There were only double beds left, explained the receptionist in our hotel in Gent to us and she added she felt really sorry for us. But what did we spot, when we came back from our training ride? There was a bed in the hallway. It stood on its side. Just like that. Ready to be rolled to some room. I looked at my teammate, Kim. Shall we, I asked her, can we do that? She shrugged, with a twinkle in her eyes. Why not? Each of us, with a bed of our own, we would have a better sleep, no? And sleep would be pretty important this night. We glanced around. No one to be seen. We opened the door to our room, pushed the bed inside as quick as we could, and in doing so made a nice variant to the ‘Eat the plate of another rider first…’ quote of Hennie Kuiper: “Sleep in the bed of another rider first…” Our apologies to the hotel guest who had to spend the night on the floor.
The photographer of the Belgian magazine HUMO who came to our hotel to take photos of me concluded it was way too cold to go outside, to my great relief. But where would we take the photos now? Could he perhaps see my room? Maybe that would be a nice background? I spluttered something about not very interesting and pretty dull actually, but the photographer was determined. He wanted to see my room. The room which I only did one thing in after I had arrived, just before I received the text message which said I was expected in the lobby. With a growing feeling of embarrassment I showed the photographer to my room. In the meantime I was wondering if I had closed the bathroom door or not. I really didn’t remember. Would he smell it? Or would the smell have gone already? I silently prayed for the latter. I opened the door with my card. The bathroom was open. I sniffed. O shit: poo. But come on. How could I have ever predicted a photographer would want to check out my room?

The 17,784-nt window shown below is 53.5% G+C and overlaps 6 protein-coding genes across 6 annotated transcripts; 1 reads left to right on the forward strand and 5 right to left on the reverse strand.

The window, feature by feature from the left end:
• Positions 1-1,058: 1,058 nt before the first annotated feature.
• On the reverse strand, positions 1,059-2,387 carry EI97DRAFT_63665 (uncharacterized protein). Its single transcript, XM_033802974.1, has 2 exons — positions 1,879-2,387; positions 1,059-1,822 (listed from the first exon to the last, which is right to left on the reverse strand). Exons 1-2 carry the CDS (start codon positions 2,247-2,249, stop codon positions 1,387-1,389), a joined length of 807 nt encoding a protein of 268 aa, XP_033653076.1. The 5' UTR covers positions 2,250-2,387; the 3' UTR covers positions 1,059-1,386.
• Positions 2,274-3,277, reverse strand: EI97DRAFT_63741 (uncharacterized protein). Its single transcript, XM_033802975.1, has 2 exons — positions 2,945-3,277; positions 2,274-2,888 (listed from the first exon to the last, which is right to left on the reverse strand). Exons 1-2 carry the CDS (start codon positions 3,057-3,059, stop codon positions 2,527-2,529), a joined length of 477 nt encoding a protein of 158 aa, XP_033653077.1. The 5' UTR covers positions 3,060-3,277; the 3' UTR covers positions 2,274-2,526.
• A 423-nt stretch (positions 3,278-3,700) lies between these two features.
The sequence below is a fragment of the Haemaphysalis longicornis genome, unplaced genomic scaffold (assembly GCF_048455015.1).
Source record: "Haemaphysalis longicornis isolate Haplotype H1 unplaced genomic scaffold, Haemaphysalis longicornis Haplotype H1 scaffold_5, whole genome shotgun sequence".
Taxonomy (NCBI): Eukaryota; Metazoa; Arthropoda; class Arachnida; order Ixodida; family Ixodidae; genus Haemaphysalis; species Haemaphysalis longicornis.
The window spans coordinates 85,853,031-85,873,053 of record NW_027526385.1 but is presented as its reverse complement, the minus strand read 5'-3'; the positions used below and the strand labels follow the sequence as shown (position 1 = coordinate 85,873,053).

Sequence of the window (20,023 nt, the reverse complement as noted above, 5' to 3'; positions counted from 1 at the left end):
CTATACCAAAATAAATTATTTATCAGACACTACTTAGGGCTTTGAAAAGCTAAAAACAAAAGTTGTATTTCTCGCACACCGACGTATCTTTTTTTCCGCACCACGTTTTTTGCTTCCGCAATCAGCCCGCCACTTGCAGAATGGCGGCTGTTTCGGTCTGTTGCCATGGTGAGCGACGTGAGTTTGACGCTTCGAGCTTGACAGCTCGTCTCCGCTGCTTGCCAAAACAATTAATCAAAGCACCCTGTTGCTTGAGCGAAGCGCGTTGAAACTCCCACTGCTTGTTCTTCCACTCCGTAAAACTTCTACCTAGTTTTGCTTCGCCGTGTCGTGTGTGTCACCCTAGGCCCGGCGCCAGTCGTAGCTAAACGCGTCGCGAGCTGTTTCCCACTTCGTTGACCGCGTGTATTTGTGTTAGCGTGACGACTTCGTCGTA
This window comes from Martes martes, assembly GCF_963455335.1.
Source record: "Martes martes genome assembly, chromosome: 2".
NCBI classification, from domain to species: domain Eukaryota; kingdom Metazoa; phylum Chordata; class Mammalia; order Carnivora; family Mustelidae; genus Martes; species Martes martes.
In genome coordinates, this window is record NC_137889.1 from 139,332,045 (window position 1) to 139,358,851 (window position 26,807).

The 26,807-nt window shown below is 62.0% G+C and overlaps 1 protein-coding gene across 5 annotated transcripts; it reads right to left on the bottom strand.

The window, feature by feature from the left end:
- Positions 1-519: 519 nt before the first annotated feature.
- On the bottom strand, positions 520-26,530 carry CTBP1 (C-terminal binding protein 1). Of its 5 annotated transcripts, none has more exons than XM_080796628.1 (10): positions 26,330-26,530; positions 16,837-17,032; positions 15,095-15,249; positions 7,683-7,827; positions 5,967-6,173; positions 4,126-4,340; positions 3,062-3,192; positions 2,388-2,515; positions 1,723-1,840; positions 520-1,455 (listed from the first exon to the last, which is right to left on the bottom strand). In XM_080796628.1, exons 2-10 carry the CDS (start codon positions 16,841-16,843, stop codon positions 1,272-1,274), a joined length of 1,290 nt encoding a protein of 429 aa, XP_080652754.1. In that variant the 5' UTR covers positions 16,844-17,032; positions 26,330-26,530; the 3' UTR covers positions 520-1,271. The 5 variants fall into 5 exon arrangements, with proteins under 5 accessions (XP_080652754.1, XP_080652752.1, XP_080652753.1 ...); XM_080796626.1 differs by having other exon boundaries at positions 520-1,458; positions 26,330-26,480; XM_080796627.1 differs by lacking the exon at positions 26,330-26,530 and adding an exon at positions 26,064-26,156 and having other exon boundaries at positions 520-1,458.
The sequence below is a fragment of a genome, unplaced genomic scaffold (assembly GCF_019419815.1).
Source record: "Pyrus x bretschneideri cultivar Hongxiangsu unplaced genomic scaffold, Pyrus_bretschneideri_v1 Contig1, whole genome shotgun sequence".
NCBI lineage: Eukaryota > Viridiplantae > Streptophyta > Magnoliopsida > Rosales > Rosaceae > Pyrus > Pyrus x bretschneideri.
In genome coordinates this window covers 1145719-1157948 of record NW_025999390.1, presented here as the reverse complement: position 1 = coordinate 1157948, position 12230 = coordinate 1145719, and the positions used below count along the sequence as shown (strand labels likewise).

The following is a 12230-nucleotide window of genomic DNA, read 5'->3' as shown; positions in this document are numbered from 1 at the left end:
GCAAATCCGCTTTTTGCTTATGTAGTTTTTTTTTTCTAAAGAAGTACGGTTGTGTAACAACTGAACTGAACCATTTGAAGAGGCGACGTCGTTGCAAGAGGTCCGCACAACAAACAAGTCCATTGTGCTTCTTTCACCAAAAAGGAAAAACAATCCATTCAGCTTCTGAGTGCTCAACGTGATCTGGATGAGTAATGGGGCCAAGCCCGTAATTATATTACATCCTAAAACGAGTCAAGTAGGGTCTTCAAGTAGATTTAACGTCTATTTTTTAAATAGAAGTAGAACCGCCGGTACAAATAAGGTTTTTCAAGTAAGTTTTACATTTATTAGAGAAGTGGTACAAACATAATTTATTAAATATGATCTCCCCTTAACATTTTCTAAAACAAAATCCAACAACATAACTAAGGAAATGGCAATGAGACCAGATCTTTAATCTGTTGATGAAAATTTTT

I’m not such a big meat eater, but when I saw the pile of juicy steaks at dinner I decided to take two of them – knowing eating in the morning before the race is always difficult for me. Steak and pasta is excellent racing fuel. I was thinking this over when I shoveled the two pieces of meat onto my plate, not realising our teamleader was just behind me filling his plate. His eyes got big as saucers when he saw me taking not one, but two steaks. In only a couple of seconds he came up with a theory to explain my greediness: One steak for a good positioning before the Molenberg and the other one for the Oude Kwaremont. Right. One for the Molenberg and one for the Kwaremont: exactly the fuel you need in the Ronde.
I was too far in the back when we hit the Kanarieberg. I rode to the front, passing lots of dropped riders and suddenly I heard a girl sighing and moaning so loud you would think you were in the middle of a bad porn film if you didn’t know better. And I, the funniest as always, asked her loudly if she was about to have an orgasm. Not nice. Not funny at all. Poor child, suffering and gasping for air on the Kanarieberg – and being yelled at like that by Miss Know-It-All. I am sorry. My apologies.
The race stayed together untill we hit the Oude Kwaremont. We all knew it would happen right here. My legs felt good and I was in the front. With the first twenty riders I rode onto the cobbles. I started to pass riders immediately and decided to pass the lurching American who seemed to get stuck after every single cobble at the left side. Close to the barrier fences, I guessed she wouldn’t swing that way. Wrong guess. At the moment I started to pass her, she swished her bike to the left clumsily and I had nowhere to go anymore. Just before me I saw a policeman – or a steward, I didn’t look really closely – at our side of the fences. In the split second I had I decided to bump into him, hoping he would catch me and prevent me from crashing. I was barely going 10k an hour, so it wouldn’t be a painful encounter for any of us. But the officer only saw me at the ultimate moment. The American girl hit me at the right side, I bumped into the officer and toppled over. There I was, my feet still stuck in the pedals, so I couldn’t get up immediately. The crowd sneered and laughed. The officer helped me back on the bike. I started to chase back and rushed over the cobbles, passed the Kwaremontplein, upwards. At the end of the cobbles I was back with the riders I started the Oude Kwaremont with. But the group of nine riders was gone. A steak for the Kwaremont turned out te be a good idea, but next time I’d rather take a serving of luck.
In the end a lot of riders came back together in our chasing group. The sprint for the 10th place was a chaotic one. I finished 43rd, to my big disappointment.
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